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Letter 10: Bowing Out

20 May 2015

Your last letter has dropped a small pebble into this quiet backwater of a retiree's life. No apologies, please. You don't owe me one, nor to anyone or any institution. No, I would not ask you to re-consider your option. I can only congratulate you.

What gives one greater pleasure than seeing a young man of your talent and abilities availing himself of an opportunity to check out other pastures? A place of higher learning is a vast terrain, but even such an expansive terroir has its bounds and fringes for people with your ambition and justifiable pride. You must feel that now is the time to bow out, to move on and up.

In one of his movingly meditative essays, 'On the Level', Julian Barnes wrote:

Groundlings, we can sometimes reach as far as the gods. Some soar with art, others with religion; most with love.

I'd say executives like us soar with our labour, our professionalism.

And don't look at it as finality. Don't think you are done with the University. You have a long work-life ahead of you. There are still many acts to be written. Who knows if its denouement wouldn't fall where it all began in the first place? My first job was with this University and, after a short period of foraging in unfamiliar sectors and foreign territories, I came back full circle and dutifully served out my tenure here. Some of my best friends were made on this campus—colleagues and ex-colleagues who have gone on to become life-long friends and pension-age company.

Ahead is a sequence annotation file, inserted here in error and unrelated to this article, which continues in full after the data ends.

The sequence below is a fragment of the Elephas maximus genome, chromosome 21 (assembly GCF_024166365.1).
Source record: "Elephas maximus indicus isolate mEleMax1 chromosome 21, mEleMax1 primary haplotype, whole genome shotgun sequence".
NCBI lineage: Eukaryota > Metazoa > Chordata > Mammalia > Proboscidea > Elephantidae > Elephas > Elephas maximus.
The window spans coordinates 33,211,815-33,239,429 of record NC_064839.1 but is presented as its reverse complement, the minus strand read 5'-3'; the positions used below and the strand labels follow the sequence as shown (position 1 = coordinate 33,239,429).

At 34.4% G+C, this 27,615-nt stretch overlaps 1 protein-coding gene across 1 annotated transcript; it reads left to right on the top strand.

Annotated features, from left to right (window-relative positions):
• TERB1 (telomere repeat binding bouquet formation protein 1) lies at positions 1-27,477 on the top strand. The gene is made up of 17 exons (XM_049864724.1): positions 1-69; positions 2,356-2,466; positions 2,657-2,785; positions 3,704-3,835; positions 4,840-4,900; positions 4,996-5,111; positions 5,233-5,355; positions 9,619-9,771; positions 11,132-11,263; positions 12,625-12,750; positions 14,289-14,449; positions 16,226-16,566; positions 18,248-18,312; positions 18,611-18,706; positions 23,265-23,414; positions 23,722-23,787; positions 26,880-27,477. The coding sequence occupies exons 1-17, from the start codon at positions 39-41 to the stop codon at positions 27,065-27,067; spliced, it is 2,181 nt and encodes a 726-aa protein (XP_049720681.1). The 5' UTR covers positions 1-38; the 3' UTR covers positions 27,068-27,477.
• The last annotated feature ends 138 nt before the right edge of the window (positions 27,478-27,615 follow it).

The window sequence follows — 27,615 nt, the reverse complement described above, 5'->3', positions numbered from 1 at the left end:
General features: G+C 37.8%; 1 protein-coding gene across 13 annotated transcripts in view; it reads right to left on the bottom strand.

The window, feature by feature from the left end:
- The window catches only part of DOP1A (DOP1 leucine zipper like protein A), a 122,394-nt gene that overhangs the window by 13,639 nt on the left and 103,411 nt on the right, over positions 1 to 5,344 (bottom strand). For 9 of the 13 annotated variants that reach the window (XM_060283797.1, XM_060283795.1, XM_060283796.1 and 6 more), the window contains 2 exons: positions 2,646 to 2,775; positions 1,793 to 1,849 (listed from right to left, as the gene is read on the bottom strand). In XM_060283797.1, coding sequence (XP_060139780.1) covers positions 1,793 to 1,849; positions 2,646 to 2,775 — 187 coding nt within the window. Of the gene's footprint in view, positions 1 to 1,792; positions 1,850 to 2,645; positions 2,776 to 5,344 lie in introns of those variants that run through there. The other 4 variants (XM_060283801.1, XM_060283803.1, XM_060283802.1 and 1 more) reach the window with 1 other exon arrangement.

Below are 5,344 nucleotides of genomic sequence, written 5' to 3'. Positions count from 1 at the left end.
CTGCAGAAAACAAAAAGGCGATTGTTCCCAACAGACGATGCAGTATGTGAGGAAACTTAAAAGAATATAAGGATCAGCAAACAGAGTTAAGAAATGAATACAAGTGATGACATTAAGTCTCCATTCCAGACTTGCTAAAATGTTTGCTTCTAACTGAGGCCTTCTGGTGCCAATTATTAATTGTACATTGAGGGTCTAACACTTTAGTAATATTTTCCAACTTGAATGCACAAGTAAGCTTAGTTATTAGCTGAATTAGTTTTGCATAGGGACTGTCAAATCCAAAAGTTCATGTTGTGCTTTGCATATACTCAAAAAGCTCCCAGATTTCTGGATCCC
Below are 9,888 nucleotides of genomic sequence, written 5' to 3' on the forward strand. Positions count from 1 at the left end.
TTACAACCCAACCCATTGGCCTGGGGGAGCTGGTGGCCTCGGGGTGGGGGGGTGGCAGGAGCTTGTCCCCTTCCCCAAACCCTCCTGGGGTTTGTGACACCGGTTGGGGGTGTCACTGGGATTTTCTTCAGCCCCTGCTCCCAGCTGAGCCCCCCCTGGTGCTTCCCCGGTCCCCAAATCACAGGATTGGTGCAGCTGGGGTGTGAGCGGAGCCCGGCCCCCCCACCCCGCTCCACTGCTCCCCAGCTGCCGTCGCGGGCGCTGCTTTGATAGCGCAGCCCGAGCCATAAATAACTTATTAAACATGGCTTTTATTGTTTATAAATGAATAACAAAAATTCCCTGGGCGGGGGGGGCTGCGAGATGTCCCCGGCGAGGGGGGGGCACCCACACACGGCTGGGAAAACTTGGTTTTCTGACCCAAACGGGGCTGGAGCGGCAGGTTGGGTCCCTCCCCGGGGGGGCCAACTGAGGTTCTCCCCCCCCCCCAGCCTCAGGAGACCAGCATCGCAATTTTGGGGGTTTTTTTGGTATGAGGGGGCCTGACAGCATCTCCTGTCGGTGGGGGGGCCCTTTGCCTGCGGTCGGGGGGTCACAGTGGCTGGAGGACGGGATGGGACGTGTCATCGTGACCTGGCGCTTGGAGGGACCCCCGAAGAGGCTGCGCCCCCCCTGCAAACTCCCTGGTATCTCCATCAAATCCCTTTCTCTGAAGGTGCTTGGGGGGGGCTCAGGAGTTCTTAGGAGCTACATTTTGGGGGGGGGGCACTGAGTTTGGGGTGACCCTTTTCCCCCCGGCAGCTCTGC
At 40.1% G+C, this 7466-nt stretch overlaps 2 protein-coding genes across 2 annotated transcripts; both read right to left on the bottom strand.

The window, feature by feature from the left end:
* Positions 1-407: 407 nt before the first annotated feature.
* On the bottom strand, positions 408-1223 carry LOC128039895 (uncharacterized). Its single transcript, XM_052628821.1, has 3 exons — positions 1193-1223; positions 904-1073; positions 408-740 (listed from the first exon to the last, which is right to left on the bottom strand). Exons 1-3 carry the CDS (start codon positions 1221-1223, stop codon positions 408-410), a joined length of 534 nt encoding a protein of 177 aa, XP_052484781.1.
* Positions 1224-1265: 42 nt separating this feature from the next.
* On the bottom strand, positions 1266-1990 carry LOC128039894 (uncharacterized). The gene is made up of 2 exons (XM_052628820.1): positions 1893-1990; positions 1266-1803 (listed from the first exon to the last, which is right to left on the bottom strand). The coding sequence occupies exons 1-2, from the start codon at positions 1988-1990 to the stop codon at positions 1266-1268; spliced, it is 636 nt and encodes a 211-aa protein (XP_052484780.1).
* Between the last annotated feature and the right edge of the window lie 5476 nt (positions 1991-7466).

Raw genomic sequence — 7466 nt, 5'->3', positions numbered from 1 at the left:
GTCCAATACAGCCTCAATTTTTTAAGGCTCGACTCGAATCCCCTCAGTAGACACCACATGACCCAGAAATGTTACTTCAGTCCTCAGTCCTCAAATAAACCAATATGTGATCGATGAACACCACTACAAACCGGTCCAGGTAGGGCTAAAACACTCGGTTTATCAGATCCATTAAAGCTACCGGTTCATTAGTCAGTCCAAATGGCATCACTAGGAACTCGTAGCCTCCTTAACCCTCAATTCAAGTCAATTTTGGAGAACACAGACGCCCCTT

I know you must be filled with that post-resignation honeymoon feeling now. Enjoy it, and take stock of what you have done and seen here. As the cliché goes, this is the beginning of an end and the end of a beginning. Standing at the end of the platform enables you to see more clearly the landscape in and around the station, and much much beyond. Slotting in the last piece of the jigsaw, or drawing a line through the last dots, gives you an understanding of the larger picture, which is probably the most valuable parting gift you'd receive. Groundlings that we are, we cannot but contemplate the closures at different stages of our life's journey. Such reflections would give us a sense of and a structure to our experience in the months and years that have gone by. Closure will not only give us meaning but meaningfulness.

Another kind of closure is never far from the mind of a recluse, or a retiree, the two being often one and the same. One is not sure if turning the next corner would usher in a new vista or.... There's this foreboding for oneself. There's this foreboding for ones one cares for. But, oh, sorry for such dark thoughts! Of course, a bright new vista is your rightful destination.I apologize.

I have nothing but the fondest valedictory thoughts for you.

Yours sincerely,



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